This photo of an individual wearing what appears to be the uniform of a chief gunner’s mate made the Internet rounds over the weekend, inciting heated discussions and thousands of cumulative comments on whether it’s appropriate to make a political statement while in uniform.
It also appeared alongside several other photos of individuals wearing what appear to be U.S. military uniforms in a message left at Marines.com by hackers (image here). The Syrian Electronic Army claimed responsibility for the Monday attack, but the image of the chief’s uniform appeared online days earlier, separate from the SEA message.
Defense Department Directive 1344.10 lays out a host of regulations for active-duty service members and their political opinions. While social media and foreign policy aren’t specifically addressed, there are plenty of limits placed on displaying signs, writing letters to the editor or participating in a political broadcast either while in uniform or as a representative of the armed forces.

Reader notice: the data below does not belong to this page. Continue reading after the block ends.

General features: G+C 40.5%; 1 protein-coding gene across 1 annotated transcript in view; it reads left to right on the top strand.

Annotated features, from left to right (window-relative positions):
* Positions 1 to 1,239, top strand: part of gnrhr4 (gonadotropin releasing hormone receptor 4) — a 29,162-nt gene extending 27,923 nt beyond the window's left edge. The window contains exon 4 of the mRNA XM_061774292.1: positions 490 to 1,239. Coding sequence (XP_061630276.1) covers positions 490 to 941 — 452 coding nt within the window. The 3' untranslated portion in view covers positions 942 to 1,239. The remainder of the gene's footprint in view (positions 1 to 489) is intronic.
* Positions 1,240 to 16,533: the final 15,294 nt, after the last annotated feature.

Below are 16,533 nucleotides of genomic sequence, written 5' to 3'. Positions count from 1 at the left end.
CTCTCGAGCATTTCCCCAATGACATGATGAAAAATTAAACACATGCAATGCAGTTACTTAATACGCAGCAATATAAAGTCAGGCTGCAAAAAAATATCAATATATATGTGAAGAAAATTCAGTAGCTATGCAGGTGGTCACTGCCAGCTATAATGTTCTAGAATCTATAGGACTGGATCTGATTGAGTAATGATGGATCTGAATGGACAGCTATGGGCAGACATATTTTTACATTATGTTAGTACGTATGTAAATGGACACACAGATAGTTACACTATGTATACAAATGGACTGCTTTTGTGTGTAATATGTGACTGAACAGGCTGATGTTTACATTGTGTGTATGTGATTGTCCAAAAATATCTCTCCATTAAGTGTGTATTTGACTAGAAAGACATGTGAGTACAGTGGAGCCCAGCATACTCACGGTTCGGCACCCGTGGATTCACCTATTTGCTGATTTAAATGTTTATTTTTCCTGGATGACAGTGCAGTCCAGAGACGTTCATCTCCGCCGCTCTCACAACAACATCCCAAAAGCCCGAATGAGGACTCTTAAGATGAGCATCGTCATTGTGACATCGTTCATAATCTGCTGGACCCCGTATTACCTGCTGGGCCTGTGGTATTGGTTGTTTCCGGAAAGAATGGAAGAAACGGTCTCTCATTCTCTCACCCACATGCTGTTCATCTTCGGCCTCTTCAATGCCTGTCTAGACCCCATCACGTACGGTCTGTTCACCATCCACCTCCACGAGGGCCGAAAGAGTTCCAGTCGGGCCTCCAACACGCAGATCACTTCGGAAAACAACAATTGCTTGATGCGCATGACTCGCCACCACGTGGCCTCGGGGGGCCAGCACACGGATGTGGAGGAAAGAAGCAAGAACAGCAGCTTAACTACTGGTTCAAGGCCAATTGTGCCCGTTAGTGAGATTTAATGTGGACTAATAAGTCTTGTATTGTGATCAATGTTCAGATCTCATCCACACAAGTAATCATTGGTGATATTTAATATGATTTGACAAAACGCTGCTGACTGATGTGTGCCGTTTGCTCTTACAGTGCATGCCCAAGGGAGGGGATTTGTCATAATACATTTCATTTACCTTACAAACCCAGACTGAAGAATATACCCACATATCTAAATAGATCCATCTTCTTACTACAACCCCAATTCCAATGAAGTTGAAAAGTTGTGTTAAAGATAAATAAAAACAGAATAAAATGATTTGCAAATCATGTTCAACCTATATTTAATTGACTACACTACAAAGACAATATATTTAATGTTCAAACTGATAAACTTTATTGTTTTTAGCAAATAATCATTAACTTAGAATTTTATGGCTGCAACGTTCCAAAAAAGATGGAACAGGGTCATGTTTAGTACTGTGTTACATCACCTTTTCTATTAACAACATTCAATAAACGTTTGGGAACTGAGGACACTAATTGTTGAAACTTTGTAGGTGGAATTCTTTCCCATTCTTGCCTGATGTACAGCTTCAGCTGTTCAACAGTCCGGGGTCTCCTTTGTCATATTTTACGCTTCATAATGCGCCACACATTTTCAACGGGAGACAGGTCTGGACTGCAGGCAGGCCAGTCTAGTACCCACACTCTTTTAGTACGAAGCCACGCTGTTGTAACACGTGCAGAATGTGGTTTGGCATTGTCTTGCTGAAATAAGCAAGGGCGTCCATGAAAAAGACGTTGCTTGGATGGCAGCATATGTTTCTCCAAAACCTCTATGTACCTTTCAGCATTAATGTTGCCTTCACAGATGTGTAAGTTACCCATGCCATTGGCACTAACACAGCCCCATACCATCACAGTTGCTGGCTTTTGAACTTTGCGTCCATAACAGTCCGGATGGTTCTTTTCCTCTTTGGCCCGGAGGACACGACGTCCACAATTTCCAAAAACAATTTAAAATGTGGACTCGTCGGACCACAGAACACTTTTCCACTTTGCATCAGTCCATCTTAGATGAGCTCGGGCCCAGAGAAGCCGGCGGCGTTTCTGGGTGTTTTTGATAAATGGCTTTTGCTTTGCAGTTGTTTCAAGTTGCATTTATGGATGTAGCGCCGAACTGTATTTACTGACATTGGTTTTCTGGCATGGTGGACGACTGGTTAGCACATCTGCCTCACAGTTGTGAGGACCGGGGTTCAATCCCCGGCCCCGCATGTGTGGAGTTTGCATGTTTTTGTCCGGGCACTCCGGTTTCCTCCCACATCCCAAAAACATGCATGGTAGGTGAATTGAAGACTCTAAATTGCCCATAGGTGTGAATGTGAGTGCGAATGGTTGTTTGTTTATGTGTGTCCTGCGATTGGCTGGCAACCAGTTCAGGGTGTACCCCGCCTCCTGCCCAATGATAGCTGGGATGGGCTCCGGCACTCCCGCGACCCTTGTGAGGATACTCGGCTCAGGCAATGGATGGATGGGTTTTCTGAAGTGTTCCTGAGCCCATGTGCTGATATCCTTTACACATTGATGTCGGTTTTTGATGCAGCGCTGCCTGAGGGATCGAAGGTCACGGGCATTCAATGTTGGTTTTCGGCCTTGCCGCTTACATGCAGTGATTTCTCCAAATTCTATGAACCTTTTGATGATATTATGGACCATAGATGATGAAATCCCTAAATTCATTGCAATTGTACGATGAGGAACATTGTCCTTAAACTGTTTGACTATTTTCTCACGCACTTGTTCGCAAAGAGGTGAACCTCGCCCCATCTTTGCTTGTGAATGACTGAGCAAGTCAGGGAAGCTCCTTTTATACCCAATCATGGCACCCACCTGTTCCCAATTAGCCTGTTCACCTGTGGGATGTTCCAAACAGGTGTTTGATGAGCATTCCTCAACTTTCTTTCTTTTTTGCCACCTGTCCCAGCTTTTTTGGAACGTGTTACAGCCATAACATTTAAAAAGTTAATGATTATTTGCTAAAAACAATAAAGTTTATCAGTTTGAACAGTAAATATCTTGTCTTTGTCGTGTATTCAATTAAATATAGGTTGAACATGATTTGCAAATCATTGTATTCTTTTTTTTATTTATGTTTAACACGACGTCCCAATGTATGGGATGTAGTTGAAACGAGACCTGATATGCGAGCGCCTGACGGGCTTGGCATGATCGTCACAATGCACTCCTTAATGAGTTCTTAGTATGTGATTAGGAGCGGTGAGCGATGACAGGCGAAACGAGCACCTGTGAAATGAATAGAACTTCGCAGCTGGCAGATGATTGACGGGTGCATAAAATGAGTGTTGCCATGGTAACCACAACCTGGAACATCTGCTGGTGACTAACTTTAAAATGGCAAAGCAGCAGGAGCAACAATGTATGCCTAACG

The rant inspired some copycats, including this “soldier” to the right.
This question came up just last year, when Electrician’s Mate 3rd Class Christopher Millen posed on his Tumblr site with a sign praising Obamacare and denigrating Republican presidential candidate Mitt Romney.
Millen showed his face and signed his banner, but he didn’t face any punishment. In this latest case, it remains to be seen whether the individual is a) a sailor, b) can be identified, and c) faces any repercussions.
In addition to his E-7 rank, it appears he’s in surface warfare and has at least one deployment during the first Gulf War under his belt.
Commenters came down mostly against the sailor, although some argued that his hidden face and his First Amendment rights should trump any military laws.
And of course, the internet responded in kind.
What do you think? Does it make a difference that he doesn’t identify himself? Should troops be able to express their opinions in general?